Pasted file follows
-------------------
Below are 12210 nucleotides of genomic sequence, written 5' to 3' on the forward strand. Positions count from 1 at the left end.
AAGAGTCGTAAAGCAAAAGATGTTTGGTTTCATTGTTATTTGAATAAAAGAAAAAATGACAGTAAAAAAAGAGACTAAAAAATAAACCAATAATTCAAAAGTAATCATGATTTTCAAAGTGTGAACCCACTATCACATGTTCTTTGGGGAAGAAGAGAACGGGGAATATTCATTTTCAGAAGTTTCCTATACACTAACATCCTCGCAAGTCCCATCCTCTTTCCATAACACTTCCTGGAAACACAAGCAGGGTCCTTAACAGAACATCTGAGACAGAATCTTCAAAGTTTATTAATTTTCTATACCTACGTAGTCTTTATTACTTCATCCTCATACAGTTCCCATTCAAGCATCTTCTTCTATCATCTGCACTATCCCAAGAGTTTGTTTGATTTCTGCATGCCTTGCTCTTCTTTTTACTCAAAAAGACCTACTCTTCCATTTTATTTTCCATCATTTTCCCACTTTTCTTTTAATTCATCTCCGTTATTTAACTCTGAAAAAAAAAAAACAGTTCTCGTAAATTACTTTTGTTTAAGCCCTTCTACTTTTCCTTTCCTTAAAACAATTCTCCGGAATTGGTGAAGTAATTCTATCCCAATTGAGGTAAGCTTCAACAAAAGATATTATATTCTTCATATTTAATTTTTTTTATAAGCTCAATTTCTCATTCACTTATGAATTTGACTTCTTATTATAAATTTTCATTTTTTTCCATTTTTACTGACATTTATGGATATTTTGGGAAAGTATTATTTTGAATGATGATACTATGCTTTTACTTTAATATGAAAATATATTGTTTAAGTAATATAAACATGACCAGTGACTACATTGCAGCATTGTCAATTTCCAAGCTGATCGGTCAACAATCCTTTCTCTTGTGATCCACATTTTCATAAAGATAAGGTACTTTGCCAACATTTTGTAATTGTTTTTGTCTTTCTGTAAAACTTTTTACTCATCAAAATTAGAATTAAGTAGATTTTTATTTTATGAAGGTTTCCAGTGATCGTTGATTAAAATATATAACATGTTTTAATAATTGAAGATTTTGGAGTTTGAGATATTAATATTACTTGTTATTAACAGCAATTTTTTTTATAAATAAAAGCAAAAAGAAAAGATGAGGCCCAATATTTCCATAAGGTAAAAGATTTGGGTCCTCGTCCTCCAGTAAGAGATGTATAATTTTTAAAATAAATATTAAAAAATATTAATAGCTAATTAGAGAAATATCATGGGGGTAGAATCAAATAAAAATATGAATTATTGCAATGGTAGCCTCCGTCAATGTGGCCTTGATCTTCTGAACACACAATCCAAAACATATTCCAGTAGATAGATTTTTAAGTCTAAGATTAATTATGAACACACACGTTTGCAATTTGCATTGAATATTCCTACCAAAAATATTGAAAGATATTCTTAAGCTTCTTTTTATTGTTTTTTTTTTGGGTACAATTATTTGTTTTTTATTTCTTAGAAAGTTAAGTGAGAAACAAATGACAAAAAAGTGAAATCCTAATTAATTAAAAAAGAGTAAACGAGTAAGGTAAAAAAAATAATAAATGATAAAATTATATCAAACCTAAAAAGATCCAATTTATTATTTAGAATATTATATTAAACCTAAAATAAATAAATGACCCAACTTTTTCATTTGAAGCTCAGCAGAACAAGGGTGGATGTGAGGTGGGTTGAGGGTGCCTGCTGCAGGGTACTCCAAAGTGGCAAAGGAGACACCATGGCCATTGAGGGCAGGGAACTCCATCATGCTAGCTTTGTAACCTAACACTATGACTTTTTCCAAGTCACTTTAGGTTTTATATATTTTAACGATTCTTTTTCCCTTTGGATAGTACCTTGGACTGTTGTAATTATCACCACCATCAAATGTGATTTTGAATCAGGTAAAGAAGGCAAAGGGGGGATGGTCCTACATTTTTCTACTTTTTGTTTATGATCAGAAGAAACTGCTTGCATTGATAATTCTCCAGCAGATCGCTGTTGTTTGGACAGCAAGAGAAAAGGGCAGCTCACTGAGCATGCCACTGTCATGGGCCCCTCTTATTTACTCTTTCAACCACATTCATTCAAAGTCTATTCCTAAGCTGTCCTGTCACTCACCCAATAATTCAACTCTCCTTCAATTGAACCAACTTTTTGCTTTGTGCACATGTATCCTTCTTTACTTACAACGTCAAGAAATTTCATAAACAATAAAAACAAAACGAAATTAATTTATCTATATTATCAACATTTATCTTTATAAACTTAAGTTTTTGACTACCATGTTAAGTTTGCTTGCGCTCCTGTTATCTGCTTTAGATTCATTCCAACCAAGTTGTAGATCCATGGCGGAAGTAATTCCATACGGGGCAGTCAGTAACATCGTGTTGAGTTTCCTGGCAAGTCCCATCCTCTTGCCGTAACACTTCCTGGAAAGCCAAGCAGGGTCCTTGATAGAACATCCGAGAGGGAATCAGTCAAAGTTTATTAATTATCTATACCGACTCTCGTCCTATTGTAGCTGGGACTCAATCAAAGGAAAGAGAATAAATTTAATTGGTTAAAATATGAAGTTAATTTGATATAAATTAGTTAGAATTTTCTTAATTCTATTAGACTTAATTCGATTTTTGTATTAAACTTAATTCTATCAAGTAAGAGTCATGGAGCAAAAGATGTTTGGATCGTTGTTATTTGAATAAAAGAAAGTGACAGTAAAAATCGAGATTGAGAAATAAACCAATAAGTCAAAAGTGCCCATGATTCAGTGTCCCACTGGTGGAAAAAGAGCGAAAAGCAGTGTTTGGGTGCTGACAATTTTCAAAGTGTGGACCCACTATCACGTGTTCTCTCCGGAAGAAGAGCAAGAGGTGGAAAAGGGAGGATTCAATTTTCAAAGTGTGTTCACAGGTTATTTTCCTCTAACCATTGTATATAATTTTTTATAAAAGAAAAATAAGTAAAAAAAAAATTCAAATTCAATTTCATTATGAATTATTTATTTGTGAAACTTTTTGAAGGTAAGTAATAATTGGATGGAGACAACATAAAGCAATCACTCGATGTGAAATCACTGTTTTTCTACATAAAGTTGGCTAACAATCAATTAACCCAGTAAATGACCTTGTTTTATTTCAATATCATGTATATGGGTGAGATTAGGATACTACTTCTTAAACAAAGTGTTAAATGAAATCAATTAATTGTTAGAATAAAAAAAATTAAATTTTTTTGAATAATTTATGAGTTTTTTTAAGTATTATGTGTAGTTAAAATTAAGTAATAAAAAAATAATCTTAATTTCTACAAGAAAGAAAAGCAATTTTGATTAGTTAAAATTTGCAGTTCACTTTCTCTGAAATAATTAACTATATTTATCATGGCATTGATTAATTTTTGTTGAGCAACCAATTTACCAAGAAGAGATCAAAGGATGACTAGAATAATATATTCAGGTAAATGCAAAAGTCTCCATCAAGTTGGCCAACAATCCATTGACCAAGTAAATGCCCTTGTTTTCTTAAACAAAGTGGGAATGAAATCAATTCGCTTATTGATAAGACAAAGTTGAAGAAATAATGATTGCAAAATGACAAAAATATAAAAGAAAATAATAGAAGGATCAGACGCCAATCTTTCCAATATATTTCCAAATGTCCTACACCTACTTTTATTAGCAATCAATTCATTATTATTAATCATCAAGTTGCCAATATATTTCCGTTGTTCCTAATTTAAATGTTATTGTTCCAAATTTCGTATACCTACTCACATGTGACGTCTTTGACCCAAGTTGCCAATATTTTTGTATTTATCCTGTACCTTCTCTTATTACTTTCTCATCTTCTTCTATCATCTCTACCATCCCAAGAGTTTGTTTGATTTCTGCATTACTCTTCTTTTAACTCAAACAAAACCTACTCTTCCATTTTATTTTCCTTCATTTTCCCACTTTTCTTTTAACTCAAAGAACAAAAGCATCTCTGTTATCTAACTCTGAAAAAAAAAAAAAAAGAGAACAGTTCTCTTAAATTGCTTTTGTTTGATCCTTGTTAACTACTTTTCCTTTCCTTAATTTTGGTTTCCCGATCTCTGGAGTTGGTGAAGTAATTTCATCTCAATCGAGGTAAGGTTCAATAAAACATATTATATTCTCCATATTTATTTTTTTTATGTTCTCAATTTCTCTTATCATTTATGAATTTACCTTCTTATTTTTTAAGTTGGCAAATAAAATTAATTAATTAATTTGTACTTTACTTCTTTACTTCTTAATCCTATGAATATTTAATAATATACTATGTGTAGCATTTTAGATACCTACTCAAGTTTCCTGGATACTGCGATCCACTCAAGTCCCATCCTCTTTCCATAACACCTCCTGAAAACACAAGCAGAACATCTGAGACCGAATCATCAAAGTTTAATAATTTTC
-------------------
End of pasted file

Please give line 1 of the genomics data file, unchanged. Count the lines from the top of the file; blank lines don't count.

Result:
Below are 12210 nucleotides of genomic sequence, written 5' to 3' on the forward strand. Positions count from 1 at the left end.